Out of the nest and making it in the real world
Budgeting tips for young adults
Determining your personal cash flowGETTING STARTED on a budget is as easy as checking out these online resources:
Smartaboutmoney.org offers information and work sheets.
Mint.com lets you create budgets, track expenses, set goals and offers up related services and tips.
Yodlee.com connects users to financial services.
Moneystrands.com aggregates and tracks accounts, offers information, services and tips.
Quicken.Intuit.com offers software packages for every level.
Are you planning to strike out on your own for the very first time? It can be a bit frightening to realize you'll be fully responsible for your living arrangements and the ability to survive. No matter what the reason is for your move or how soon, though, you can take certain basic steps to help you be better prepared.
Start with a list.
In one column, report your monthly income, and be sure to include any possible fluctuations. If your salary is dependent on a commission, for instance, realize that your commission is not a guarantee.
In the next column, list your necessary expenses, including rent; utilities; insurance; food; gas for your car; train tickets or other work-related travel expenses; and any outstanding debt you're paying off (e.g., student loans).
At this point, the hope is that your monthly income exceeds your expenses.
Finally, in column three, list your wants — a weekly movie night, occasional dinners out, trips, etc. Column three is the first place you can cut if you need to save money.
Depending on your reasons for moving and the time you have before you move, it's a good idea to have two to three months' worth of expenses in savings "just in case." (Your monthly expenses should be, at the minimum, the total of column two.) This way, if something unforeseen happens, such as a job loss, you have a reserve to help you maintain your lifestyle until life gets back on track.
If you don't have the time to accumulate this savings before moving, you should make building up this reserve a priority, even if it's by only a few dollars per week. Getting into the habit of putting away money toward your future is wise.
There are also some one-time expenses you'll need to prepare for when relocating, especially if it's your first big move. Furnishings aren't cheap, but the basics are necessary. You need somewhere to sleep, a place to put your clothes, someplace to sit and eat, pots and pans to cook in, and something to sit on to relax or entertain.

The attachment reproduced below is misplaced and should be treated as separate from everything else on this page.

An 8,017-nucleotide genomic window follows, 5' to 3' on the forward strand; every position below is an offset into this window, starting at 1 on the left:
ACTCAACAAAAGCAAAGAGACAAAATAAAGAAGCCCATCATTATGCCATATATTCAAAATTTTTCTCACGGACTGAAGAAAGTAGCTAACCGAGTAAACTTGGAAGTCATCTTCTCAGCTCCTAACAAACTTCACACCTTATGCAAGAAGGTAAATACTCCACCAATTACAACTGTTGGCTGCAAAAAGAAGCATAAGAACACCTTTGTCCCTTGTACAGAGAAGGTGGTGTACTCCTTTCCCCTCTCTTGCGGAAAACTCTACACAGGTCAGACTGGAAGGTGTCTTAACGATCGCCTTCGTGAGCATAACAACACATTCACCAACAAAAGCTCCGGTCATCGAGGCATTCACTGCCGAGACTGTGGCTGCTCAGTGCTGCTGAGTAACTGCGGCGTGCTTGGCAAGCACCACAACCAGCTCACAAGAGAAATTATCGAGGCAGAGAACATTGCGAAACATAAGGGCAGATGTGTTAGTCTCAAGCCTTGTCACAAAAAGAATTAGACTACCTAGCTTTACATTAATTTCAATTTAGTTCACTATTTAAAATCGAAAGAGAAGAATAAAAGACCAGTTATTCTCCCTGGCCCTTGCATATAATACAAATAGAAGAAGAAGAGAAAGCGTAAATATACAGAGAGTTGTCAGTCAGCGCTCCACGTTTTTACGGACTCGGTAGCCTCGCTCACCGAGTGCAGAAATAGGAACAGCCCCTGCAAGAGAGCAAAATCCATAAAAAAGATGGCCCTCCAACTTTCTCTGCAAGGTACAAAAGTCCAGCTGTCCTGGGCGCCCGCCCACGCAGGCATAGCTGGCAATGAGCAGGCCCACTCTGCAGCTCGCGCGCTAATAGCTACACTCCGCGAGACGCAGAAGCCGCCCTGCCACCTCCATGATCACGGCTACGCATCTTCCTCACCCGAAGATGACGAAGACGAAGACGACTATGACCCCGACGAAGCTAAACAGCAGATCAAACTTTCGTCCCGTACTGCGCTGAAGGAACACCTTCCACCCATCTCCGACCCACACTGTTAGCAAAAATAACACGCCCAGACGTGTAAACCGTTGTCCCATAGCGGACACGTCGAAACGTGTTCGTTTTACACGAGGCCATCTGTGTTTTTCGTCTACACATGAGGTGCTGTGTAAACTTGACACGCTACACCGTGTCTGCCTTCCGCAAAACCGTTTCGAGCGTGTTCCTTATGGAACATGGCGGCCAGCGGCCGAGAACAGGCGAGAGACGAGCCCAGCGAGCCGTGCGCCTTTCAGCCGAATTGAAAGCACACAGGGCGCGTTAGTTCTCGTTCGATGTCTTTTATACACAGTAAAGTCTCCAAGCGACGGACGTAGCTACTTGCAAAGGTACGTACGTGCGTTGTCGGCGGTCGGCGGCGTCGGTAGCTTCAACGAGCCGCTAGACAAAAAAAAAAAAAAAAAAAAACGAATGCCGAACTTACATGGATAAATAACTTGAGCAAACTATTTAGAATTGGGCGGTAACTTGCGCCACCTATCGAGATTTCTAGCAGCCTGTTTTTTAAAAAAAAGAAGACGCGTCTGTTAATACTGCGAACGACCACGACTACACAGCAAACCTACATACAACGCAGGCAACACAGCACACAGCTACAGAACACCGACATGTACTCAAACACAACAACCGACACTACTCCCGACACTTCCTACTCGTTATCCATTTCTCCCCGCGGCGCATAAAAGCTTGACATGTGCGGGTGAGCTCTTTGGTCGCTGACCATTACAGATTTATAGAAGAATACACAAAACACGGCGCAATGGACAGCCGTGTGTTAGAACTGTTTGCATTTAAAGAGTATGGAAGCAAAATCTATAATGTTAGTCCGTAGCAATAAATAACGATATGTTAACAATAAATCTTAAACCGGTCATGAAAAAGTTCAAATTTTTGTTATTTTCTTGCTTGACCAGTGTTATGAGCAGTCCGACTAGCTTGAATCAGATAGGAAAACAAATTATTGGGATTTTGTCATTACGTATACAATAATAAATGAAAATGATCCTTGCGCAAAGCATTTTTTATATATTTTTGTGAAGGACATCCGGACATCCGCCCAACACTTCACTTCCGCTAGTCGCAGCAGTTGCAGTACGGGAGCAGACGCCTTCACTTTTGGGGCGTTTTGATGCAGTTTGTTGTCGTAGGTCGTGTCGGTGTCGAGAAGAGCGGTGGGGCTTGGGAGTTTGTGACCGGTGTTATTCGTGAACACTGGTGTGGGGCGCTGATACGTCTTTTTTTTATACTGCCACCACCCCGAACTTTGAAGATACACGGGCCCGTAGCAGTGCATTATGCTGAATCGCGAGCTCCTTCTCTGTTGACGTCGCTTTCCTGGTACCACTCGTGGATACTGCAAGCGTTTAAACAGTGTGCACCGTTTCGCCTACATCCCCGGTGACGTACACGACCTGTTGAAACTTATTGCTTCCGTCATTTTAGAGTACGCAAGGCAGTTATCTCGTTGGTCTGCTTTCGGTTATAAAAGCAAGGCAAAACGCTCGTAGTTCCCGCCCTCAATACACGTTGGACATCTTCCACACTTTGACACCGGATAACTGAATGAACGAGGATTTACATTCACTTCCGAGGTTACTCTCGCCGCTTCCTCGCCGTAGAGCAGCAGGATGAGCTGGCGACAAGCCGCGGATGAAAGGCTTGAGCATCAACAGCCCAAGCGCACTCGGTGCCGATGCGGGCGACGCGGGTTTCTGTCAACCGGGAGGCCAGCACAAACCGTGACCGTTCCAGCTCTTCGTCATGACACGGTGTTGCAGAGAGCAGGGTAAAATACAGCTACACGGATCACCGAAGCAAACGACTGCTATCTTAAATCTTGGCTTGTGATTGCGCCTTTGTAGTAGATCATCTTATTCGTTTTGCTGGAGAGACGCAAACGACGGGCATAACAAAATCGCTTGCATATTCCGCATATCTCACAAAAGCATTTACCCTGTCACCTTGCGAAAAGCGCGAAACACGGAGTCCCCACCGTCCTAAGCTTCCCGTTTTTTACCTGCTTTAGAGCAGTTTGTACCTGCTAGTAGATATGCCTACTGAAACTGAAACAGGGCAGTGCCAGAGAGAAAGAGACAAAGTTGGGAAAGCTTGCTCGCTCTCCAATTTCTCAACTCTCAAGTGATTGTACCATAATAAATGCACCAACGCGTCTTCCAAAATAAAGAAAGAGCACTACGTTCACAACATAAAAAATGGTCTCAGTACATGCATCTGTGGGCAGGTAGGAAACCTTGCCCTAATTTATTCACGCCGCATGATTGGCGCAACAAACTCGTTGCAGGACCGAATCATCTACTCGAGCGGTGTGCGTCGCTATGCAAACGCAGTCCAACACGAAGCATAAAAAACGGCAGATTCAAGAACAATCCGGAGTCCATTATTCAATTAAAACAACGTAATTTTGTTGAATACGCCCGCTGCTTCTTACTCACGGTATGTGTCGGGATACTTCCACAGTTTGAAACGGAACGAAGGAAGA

Other expenses to prepare for include opening a checking account and paying for new checks; registering your car, especially if it was in your parents' name or from another state; transferring prescriptions; and covering utility or rent deposits.
Remember to allow for the cost of a truck rental or moving company if you do have any furniture that you'll be taking with you.
It's also important to be realistic about your budget. If you don't have the type of income and savings to cover the necessary expenses, you may need to postpone your move or modify your future living arrangements. Think about:
• A furnished room instead of a full apartment if necessary.
• A roommate or shared-living situation.
• No cable TV or Internet access right away. Many libraries offer free Internet, and several municipalities offer Wi-Fi hot spots.
Once you do make your move, remember it takes a lot of self-discipline to fit your new life into your budget. A good idea is to track your spending; many incidentals add up before you realize it, and this is usually a very easy place to cut your expenses.
Register for club cards at your local groceries; these will often offer you shopping savings and online couponing. And of course, clipping coupons will help keep your grocery bills under control.
Learn to cook in bulk and freeze portions. It's a terrific way to have the convenience of pre-prepared food at inexpensive cost when you come home late and don't feel like cooking.
If your income is steady, sign up for automatic payments for routine expenses, and you'll avoid late fees.
And if you use your credit card to make occasional purchases, try not to buy anything that would take you longer than three months to pay off. It will keep your finance charges from skyrocketing.